Hyperkalaemia can cause life-threatening emergencies particularly cardiac arrhythmias. A widely used definition is extracellular [K+] ion concentration ≥ 5.5 mmol/L.
Complications increase with severity and hyperkalaemia may be classified as:
- Mild 5.5-5.9 mmol/l
- Moderate 6.0-6.4 mmol/l
- Severe ≥ 6.5 mmol/l
Always consider the cause of hyperkalaemia. Emergency treatments only temporarily lower potassium levels to prevent life-threatening arrhythmias. Hence treatment of the underlying cause is the definitive treatment.
Although a common cause of hyperkalaemia is spuriously raised by a haemolysed sample, it is not safe to assume this. Always repeat the test with a venous blood gas and/or lab U&Es to check.
Hyperkalaemia can result from increased intake, decreased excretion or a shift from the intracellular space to the extracellular space. Common causes for true hyperkalaemia include iatrogenic from potassium-containing or sparing drugs (e.g. Sando K, aldosterone antagonists, ACE inhibitors), blood transfusions or kidney disease. To be more thorough, you can use a surgical sieve to systematically go through the causes. One such method is the acronym TIN CAN MED DIP which covers most situations:
- Trauma: Severe burns, crush injury
- Neoplastic: cell lysis due to chemotherapy
- Circulatory: large-volume blood transfusions
- Nutritional: Excessive dietary intake – especially in those with impaired renal function.
- Metabolic: AKI, CKD. Rhabdomyolysis
- Endocrine: Addison’s (hypoaldosteronism), DKA.
- Drugs: ACEI, ARB, Spironolactone (K+ sparing), Digoxin, Beta-blockers
- Iatrogenic: see drugs
Patients most at risk include those with impaired renal function (AKI, CKD) and the elderly as their excretion may be impaired. Risk is heightened further by drugs e.g. K+ supplements, RAAS inhibitors, ACEI, ARBs and K+ sparing diuretics. Hence always review the drug chart!
Usually, patients are asymptomatic, however, palpitations, chest pain, dizziness, muscle weakness, stiffness or fatigue can occur.
- Have a very low threshold to repeat the potassium whilst obtaining an ECG with a venous blood gas
- U&Es, FBCs, LFTs, blood sugar
- VBG to review for acidosis
- Digoxin levels if applicable to rule out toxicity
- Serum cortisol/aldosterone if mineralocorticoid insufficiency is suspected
ECG in Hyperkalaemia
Life in the Fast Lane is an excellent resource to review the changes. Usually, the earliest sign is tall tented T waves (best seen in precordial leads). Eventually, the P waves flatten and the PR prolongs until the P wave is absent. After this, the QRS prolongs with bizarre morphology and heart block occurs. Ensure patients with hyperkalaemia and ECG changes have this monitored on a cardiac monitor to enable rapid recognition & treatment.
You may see a reverse tick sign if the patient is taking digoxin.
Following an ABCDE, consider whether the patient has a hyperkalaemic emergency or hyperkalaemia without an emergency. This depends on local guidelines but put simply those who are symptomatic, have ECG changes, have severe hyperkalaemia with ongoing reasons for the hyperkalaemia to worsen are some examples of an emergency.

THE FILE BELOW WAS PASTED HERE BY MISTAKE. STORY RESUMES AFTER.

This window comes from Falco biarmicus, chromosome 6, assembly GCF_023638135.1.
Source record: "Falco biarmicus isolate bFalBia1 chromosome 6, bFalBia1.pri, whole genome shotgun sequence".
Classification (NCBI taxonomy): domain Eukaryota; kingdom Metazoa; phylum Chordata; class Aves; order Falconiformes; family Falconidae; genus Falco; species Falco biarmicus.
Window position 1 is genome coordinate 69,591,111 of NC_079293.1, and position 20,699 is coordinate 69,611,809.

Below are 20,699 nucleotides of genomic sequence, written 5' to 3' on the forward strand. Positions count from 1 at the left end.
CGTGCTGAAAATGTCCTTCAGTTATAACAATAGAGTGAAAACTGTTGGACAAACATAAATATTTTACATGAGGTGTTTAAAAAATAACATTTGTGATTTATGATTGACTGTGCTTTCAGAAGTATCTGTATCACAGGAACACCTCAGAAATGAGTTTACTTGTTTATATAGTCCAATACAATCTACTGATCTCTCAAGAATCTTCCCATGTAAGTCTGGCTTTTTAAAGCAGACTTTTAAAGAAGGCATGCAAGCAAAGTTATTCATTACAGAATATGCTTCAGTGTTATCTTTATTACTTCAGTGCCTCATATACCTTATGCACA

In patients with a hyperkalaemic emergency, the priority is protecting the heart from the above ECG changes using calcium to stabilise the myocardium. This is followed by insulin & dextrose to lower the potassium (again this is temporary).
- Calcium gluconate should ideally be administered via a large vein or central catheter. This is because it is quite toxic in extravasation potentially causing necrosis.
- A cardiac monitor & serial ECGs can look for resolution of the ECG abnormalities (and if they don’t consider a further dose).
- It should work within minutes & last around 30-60 minutes. Enough time to use other therapies to reduce the potassium & treat the underlying cause
Insulin & Dextrose
- Refer to local guidelines for what doses to be used (often 10-20 units of insulin in 500ml of 10% glucose)
- Be careful as this can cause hypoglycaemia
- It lasts 4-6 hours usually again buying time to correct the underlying cause. It does not definitively treat the hyperkalaemia
In all patients (including those with hyperkalaemia without it being an emergency)
- Remove sources of K+ intake (advising dietary modifications)
- Drugs (as above)
- High potassium foods: Bananas, Potatoes, Beans, Fish, Cheese, Nuts, Poultry, Fruit Juices
- Give 0.9% sodium chloride if the patient will tolerate it
- Discuss with seniors: diuretics, GI binders (e.g. calcium resonium or patiromer depending on local guidelines) or dialysis (if appropriate).
- You may need to refer to the renal registrar or ITU team for emergency dialysis.
- They may take several hours to days to work
- Note there is some evidence of GI toxicity in resonium with ulceration & perforation, hence you must discuss this with seniors!
Ensure you monitor for rebound hyperkalaemia & recurrence (which will occur if you don’t find & treat an underlying cause or excrete the potassium out).
- Mahoney BA, Smith WA, Lo DS, Tsoi K, Tonelli M, Clase CM. Emergency interventions for hyperkalaemia. Cochrane Database Syst Rev 2005;cd003235
- European Resuscitation Council (2015) Guidelines for Resuscitation: 2015, Section 4. Cardiac arrest in special circumstances.
- UK Renal Association 2014. Clinical Practice Guidelines. Treatment of Acute Hyperkalaemia in Adults.
- Rezk, T. (2012). Oxford Handbook for the Foundation Programme (3rd edn) Tim Raine, Katherine McGinn, James Dawson, Stephan Saunders, Simon Eccles Oxford University Press 2011
Written by Dr William Yau (GPST)
Further edits by Dr Akash Doshi (CT2)
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3 thoughts on “Hyperkalaemia”
Like a acronym .
Informative session and good refresher.
Thanks for the feedback!